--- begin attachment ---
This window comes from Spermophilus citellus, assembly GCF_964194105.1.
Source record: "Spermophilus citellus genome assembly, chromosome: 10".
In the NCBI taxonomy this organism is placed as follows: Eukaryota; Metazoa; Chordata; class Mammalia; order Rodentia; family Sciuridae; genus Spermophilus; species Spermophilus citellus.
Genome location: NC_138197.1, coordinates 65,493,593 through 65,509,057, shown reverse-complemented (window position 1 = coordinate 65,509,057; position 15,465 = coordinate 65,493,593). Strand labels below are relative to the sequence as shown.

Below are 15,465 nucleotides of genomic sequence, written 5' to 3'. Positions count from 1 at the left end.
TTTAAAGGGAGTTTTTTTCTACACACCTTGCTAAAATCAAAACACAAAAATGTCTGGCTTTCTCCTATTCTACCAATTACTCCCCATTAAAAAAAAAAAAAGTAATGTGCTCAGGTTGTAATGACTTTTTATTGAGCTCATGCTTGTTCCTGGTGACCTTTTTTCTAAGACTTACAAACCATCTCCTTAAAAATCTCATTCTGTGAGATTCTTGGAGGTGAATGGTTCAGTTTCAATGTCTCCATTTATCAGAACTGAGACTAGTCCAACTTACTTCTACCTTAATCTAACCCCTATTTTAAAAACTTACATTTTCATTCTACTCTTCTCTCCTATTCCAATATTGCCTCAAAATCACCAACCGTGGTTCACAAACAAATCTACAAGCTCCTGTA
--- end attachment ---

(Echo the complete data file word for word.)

This window comes from Spermophilus citellus, assembly GCF_964194105.1.
Source record: "Spermophilus citellus genome assembly, chromosome: 10".
In the NCBI taxonomy this organism is placed as follows: Eukaryota; Metazoa; Chordata; class Mammalia; order Rodentia; family Sciuridae; genus Spermophilus; species Spermophilus citellus.
Genome location: NC_138197.1, coordinates 65,493,593 through 65,509,057, shown reverse-complemented (window position 1 = coordinate 65,509,057; position 15,465 = coordinate 65,493,593). Strand labels below are relative to the sequence as shown.

Below are 15,465 nucleotides of genomic sequence, written 5' to 3'. Positions count from 1 at the left end.
TTTAAAGGGAGTTTTTTTCTACACACCTTGCTAAAATCAAAACACAAAAATGTCTGGCTTTCTCCTATTCTACCAATTACTCCCCATTAAAAAAAAAAAAAGTAATGTGCTCAGGTTGTAATGACTTTTTATTGAGCTCATGCTTGTTCCTGGTGACCTTTTTTCTAAGACTTACAAACCATCTCCTTAAAAATCTCATTCTGTGAGATTCTTGGAGGTGAATGGTTCAGTTTCAATGTCTCCATTTATCAGAACTGAGACTAGTCCAACTTACTTCTACCTTAATCTAACCCCTATTTTAAAAACTTACATTTTCATTCTACTCTTCTCTCCTATTCCAATATTGCCTCAAAATCACCAACCGTGGTTCACAAACAAATCTACAAGCTCCTGTA